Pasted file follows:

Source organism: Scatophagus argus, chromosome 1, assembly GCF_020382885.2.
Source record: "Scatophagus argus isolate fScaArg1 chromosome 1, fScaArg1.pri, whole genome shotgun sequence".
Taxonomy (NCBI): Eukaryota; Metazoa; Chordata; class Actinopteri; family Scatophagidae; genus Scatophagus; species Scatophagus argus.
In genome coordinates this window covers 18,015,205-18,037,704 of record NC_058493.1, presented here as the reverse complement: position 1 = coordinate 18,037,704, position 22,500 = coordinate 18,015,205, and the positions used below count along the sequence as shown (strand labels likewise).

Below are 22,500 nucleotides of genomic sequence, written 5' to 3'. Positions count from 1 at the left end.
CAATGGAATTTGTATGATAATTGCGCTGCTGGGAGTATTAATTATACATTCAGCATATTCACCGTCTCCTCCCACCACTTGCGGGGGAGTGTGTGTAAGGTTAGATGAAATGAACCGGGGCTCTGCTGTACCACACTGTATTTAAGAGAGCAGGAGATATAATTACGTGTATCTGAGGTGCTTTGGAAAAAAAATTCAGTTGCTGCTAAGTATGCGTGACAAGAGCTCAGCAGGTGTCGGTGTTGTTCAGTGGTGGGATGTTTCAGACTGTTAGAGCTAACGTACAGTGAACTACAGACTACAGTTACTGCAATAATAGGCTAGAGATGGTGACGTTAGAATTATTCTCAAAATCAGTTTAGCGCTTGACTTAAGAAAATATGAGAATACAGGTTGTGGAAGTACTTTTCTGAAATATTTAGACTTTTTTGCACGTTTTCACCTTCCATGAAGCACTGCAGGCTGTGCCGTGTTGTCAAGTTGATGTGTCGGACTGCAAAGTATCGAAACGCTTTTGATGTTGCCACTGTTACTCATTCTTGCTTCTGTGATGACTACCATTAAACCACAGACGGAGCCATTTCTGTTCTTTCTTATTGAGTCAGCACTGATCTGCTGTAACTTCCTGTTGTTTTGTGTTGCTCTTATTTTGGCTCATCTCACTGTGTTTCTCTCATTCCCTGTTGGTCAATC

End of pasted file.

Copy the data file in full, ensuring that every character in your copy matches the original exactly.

Source organism: Scatophagus argus, chromosome 1, assembly GCF_020382885.2.
Source record: "Scatophagus argus isolate fScaArg1 chromosome 1, fScaArg1.pri, whole genome shotgun sequence".
Taxonomy (NCBI): Eukaryota; Metazoa; Chordata; class Actinopteri; family Scatophagidae; genus Scatophagus; species Scatophagus argus.
In genome coordinates this window covers 18,015,205-18,037,704 of record NC_058493.1, presented here as the reverse complement: position 1 = coordinate 18,037,704, position 22,500 = coordinate 18,015,205, and the positions used below count along the sequence as shown (strand labels likewise).

Below are 22,500 nucleotides of genomic sequence, written 5' to 3'. Positions count from 1 at the left end.
CAATGGAATTTGTATGATAATTGCGCTGCTGGGAGTATTAATTATACATTCAGCATATTCACCGTCTCCTCCCACCACTTGCGGGGGAGTGTGTGTAAGGTTAGATGAAATGAACCGGGGCTCTGCTGTACCACACTGTATTTAAGAGAGCAGGAGATATAATTACGTGTATCTGAGGTGCTTTGGAAAAAAAATTCAGTTGCTGCTAAGTATGCGTGACAAGAGCTCAGCAGGTGTCGGTGTTGTTCAGTGGTGGGATGTTTCAGACTGTTAGAGCTAACGTACAGTGAACTACAGACTACAGTTACTGCAATAATAGGCTAGAGATGGTGACGTTAGAATTATTCTCAAAATCAGTTTAGCGCTTGACTTAAGAAAATATGAGAATACAGGTTGTGGAAGTACTTTTCTGAAATATTTAGACTTTTTTGCACGTTTTCACCTTCCATGAAGCACTGCAGGCTGTGCCGTGTTGTCAAGTTGATGTGTCGGACTGCAAAGTATCGAAACGCTTTTGATGTTGCCACTGTTACTCATTCTTGCTTCTGTGATGACTACCATTAAACCACAGACGGAGCCATTTCTGTTCTTTCTTATTGAGTCAGCACTGATCTGCTGTAACTTCCTGTTGTTTTGTGTTGCTCTTATTTTGGCTCATCTCACTGTGTTTCTCTCATTCCCTGTTGGTCAATC